The importance of good positioning during mealtimes
I am so excited to have my colleague from The Little Foodies team, Rachel Elliott (Ability Focus Occupational Therapy) write a guest blog post on the importance of positioning during meals. Occupational Therapists (OT) and Speech Pathologists (SP) work quite closely together particularly with feeding issues. I know I have learned a lot from OTs over the years and what better time to celebrate their role than during Occupational Week this week!
If you would like an occupational therapist, I cannot recommend these girls enough! Did you know that Ability Focus Occupational Therapy and Let’s Eat! Paediatric Speech Pathology are involved in a multidisciplinary feeding team? It includes Rachel, myself and Emma, a Clinical Psychologist (with The Jacaranda Centre) – please contact us if you would like some more information.
Here is Rachel & Rhiannon (Ability Focus Occupational Therapy)’s guest post:
As an Occupational Therapist, I am always looking at how a child moves functionally and how stable they are in a range of positions, including sitting. Postural stability is the ability to maintain our body in a controlled position against gravity. It requires good muscle strength in the muscles around the neck, spine, tummy and pelvis. If we don’t have good postural stability, then we often use much more energy and effort to hold our bodies in a good (or not so good) position.
The 3 main reasons that good positioning during mealtimes is so important:
- It supports our breathing;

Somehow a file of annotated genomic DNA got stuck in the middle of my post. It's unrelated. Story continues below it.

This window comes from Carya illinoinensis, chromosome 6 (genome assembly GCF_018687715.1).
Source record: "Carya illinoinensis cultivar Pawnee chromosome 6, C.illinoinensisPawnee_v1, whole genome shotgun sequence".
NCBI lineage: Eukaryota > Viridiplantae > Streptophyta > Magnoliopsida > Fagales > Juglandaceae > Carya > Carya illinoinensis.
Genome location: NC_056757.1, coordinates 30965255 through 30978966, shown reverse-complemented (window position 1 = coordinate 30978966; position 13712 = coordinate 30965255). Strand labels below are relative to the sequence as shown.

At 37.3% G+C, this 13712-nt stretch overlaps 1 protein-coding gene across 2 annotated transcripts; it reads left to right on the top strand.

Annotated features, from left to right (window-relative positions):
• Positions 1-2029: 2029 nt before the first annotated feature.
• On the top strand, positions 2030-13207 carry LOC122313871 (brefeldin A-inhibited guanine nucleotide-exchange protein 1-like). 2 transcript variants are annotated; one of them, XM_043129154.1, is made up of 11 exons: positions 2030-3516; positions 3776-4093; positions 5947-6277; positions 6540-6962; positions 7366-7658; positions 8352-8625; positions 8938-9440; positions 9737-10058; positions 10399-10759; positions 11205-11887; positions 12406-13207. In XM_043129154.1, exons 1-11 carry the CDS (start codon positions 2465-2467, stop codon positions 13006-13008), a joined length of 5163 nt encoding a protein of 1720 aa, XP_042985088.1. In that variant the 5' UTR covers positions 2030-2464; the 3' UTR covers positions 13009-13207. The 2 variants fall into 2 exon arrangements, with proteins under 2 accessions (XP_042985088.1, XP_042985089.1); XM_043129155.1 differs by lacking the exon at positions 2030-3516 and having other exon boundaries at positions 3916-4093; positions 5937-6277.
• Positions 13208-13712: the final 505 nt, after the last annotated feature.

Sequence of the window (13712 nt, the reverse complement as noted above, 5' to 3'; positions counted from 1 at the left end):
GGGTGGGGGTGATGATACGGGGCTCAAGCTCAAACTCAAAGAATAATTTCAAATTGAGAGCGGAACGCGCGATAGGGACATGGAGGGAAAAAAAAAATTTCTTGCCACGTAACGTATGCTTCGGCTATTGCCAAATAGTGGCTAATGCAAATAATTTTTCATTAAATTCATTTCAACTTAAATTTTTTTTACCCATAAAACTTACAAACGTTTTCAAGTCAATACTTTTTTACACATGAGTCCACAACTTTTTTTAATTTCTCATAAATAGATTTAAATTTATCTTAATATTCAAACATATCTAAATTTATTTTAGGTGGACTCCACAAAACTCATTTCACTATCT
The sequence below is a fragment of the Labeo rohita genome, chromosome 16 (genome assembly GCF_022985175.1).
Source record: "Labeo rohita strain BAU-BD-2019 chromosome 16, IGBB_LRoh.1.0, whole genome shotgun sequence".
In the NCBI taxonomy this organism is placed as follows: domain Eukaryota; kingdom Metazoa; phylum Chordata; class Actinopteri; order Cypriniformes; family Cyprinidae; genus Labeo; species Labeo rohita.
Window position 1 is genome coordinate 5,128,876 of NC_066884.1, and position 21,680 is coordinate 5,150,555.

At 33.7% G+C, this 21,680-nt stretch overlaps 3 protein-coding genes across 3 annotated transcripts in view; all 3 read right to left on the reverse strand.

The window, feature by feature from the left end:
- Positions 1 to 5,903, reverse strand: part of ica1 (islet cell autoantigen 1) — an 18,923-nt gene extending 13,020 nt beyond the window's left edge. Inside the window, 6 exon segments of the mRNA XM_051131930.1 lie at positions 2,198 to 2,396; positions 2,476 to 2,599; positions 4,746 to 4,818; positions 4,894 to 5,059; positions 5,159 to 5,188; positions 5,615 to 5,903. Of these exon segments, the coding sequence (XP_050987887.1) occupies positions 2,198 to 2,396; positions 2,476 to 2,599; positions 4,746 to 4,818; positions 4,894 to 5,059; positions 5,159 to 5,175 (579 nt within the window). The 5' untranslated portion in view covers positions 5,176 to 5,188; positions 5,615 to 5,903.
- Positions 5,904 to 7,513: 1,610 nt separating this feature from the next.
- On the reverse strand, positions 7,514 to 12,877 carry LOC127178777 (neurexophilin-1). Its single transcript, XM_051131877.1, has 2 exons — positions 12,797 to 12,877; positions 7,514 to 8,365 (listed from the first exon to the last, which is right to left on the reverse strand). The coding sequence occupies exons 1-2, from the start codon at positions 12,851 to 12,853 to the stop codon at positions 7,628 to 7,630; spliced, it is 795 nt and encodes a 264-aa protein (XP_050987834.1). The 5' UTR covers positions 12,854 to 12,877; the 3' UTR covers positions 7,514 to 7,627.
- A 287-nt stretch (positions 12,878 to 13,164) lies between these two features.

- It provides support and security when sitting, which allows us to focus on eating our meals;
- It allows for better hand-to-mouth coordination (fine motor skills) and enables your child to chew better.
What is the ideal position and how can we get it?
Think: 90-90-90 (that’s 90 degree angles for hips, knees and ankles)
The Stokke Tripp Trapp chairs offer great positioning for children at the family table.
1. Feet resting flat on the floor or foot rest :
a) you can also use a stool, old phone books taped together, an esky, milk crate or a heavy box);
b) you can also purchase chairs such as the Tripp Trapp Chair or the Mocka Soho chair which provide built in foot support and grows with your child
This is the highchair I use in my clinic, it’s a bit cheaper but slightly different from the Tripp Trapp – pros and cons each way I think! Available here at mocka.com.au
2) Knees should be resting comfortably over the edge of the chair:
a) If chair too big (i.e. knees don’t reach the edge of the chair and legs stick straight out) – try bringing your child forward by placing a cushion behind his back.
3) Hips should be comfortably placed at back of chair:
a) If you child slouches in their seat due to poor postural stability, try a wedge shaped cushion to provide a bit of tilt to help sit upright;
b) If you child wriggles constantly or struggles to remain seated, try a move & sit cushion or a hot water bottle placed on the chair.
4) Shoulders should be relaxed and elbows the same height as table:
a) If table too big – build up by sitting child on cushions or booster seat;
b) If table too small – look at getting smaller chair for child to sit on, otherwise they are likely to slouch in their chair.
Information presented by: Rachel Elliott & Rhiannon Pilgrim, Occupational Therapists with Ability Focus Occupational Therapy. Both therapists have extensive experience working with children with a range of developmental and physical difficulties. For more information check out their website or Facebook page.
This website and information on this blog post is provided for educational purposes. It is not meant or intended to replace Speech Pathology or Occupational Therapy assessment and management nor medical or nutritional care for a child. It is recommended that you discuss any concerns or questions you might have with your Speech Pathologist and managing Doctor and develop an individualised team plan specifically for your child.